In general, "[a]ttempt is a specific intent crime." 21 Am.Jur.2d Criminal Law §176 (1998). "The act constituting the attempt must be done with the intent to commit that particular crime." Id. See also Wharton's Criminal Law Attempt §§694-695 (1996)("To constitute an attempt, there must be an intent to commit a particular crime . . . Although a murder may be committed without an intent to kill, an attempt to commit murder requires a specific intent to kill.")5 In the context of an "attempt" crime, specific intent means that the defendant consciously intended the completion of acts comprising the choate offense. In other words, the completion of such acts is the defendant's purpose. United States v. Calloway, 116 F.3d 1129 (6th Cir. 1997). Attempted murder would require the specific intent to kill and conduct towards that end. ABIK requires an unlawful act of violence to the person of another with malice. Clearly, each offense has an element the other does not. However, simply because convictions for both offenses would not violate double jeopardy, we are not constrained to recognize the offense of attempted murder.
Under our current common law, we recognize ABIK and assault with intent to kill (AIK). Assault has been defined as an "attempted battery" or an unlawful attempt or offer to commit a violent injury upon another person, coupled with the present ability to complete the attempt or offer by a battery. State v. Mims, 286 S.C. 553, 335 S.E.2d 237 (1985). Under this definition of assault pointing a toy gun at someone or withholding insulin from a diabetic would not be an AIK. However, the Court has on at least two occasions defined an assault as placing another in apprehension of harm. In State v. Sims, 34 S.C.L. (3 Strob.) 137 (1848), the Court held if a defendant rode his horse so near the victim so as to cause the victim to believe he intended to ride upon or strike him, he would be guilty of an assault. More recently, in In re McGee, 278 S.C. 506, 299 S.E.2d 334, 334-335 (1983), we held "[w]hile words alone do not constitute an assault, State v. Lymburn, 3 S.C.L. (1 Brev.) 397 (1804), if by words and conduct a person intentionally creates a reasonable apprehension of bodily harm, it is an assault. State v. Sims, 34 S.C.L. (3 Strob.) 137 (1848); see generally LaFave and Scott, Criminal Law § 82 (1972). Thus, if a person `shook his hickory over his head, indicating an intention to strike, and within striking distance,' and `if his action and conduct were such as to create the belief in the mind of the [victim] that he intended to ... strike him, he would be guilty of an assault.' Sims, at 138; see also State v. Davis, 19 S.C.L. (1 Hill) 46 (1833)."6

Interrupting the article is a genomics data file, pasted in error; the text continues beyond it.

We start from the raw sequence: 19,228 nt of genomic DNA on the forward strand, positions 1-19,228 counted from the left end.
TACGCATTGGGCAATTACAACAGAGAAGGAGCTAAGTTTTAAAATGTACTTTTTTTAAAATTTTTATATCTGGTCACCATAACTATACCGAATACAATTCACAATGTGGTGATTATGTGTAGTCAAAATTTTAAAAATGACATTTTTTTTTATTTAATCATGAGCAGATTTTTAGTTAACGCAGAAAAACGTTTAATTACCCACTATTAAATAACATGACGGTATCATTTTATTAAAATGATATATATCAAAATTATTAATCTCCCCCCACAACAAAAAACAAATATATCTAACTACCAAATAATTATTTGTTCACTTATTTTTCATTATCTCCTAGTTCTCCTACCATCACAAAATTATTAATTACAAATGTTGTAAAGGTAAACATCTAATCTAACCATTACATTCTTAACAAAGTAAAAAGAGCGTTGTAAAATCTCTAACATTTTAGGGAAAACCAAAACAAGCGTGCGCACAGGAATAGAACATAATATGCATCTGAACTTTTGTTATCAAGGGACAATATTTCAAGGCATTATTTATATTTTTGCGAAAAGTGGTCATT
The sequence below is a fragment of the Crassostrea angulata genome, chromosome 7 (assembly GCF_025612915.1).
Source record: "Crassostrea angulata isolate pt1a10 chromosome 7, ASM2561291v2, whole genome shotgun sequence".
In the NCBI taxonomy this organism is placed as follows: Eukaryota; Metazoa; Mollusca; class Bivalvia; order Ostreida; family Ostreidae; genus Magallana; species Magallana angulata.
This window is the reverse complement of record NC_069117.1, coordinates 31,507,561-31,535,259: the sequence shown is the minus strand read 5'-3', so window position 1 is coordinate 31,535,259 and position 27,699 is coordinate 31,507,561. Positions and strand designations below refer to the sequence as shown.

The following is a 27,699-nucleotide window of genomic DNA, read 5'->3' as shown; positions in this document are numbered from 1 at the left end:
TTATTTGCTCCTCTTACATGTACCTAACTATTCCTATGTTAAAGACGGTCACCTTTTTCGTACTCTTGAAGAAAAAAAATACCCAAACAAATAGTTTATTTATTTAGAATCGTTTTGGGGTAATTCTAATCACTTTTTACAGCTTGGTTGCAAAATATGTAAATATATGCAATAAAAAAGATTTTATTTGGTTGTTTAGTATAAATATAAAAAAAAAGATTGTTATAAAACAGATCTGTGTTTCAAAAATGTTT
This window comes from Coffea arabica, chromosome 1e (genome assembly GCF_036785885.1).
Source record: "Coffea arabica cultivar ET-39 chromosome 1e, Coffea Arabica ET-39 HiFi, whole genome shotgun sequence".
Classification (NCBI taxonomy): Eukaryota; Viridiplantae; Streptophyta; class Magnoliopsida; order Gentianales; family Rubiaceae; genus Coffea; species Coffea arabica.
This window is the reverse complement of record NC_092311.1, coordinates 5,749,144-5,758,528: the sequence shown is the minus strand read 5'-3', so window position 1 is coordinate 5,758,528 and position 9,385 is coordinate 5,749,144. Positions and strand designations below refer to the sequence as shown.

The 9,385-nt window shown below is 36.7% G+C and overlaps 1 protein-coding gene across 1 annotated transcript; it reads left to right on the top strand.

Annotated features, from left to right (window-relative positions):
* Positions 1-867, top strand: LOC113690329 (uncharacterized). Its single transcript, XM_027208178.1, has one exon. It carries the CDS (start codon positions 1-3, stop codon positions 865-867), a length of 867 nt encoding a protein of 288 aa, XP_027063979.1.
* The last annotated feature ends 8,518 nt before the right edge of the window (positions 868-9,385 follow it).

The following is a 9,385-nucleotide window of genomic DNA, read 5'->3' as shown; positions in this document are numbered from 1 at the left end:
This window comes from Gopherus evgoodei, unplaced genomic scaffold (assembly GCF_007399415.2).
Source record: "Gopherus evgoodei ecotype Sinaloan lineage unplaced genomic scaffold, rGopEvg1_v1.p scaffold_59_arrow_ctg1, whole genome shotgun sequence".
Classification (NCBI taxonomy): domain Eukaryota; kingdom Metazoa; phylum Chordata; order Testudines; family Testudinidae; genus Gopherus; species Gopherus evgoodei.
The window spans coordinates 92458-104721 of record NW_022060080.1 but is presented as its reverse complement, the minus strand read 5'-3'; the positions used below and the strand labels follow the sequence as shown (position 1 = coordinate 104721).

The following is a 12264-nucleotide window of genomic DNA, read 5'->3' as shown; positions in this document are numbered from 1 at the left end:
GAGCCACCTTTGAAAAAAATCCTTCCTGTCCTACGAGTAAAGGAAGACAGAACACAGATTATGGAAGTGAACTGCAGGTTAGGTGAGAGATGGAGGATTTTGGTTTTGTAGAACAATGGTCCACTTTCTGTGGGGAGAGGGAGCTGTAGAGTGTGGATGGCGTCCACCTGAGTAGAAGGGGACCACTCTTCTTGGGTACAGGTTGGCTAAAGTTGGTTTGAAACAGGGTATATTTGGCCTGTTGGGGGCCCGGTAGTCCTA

This is consistent with the majority of jurisdictions. All jurisdictions recognize the attempted battery type of assault. The intentional creation of apprehension of immediate bodily harm type of assault has been specifically adopted as a definition of criminal assault by most jurisdictions. LaFave and Scott, Criminal Law § 82 (1972). See also, e.g., Ott v. State, 11 Md.App. 259, 273 A.2d 630 (Ct. App. 1971). Thus, pointing a toy gun at someone or withholding life-saving medication may be an AIK if the person is placed in fear of bodily harm even though the defendant does not have the ability to complete a battery and/or there is not an attempted battery.7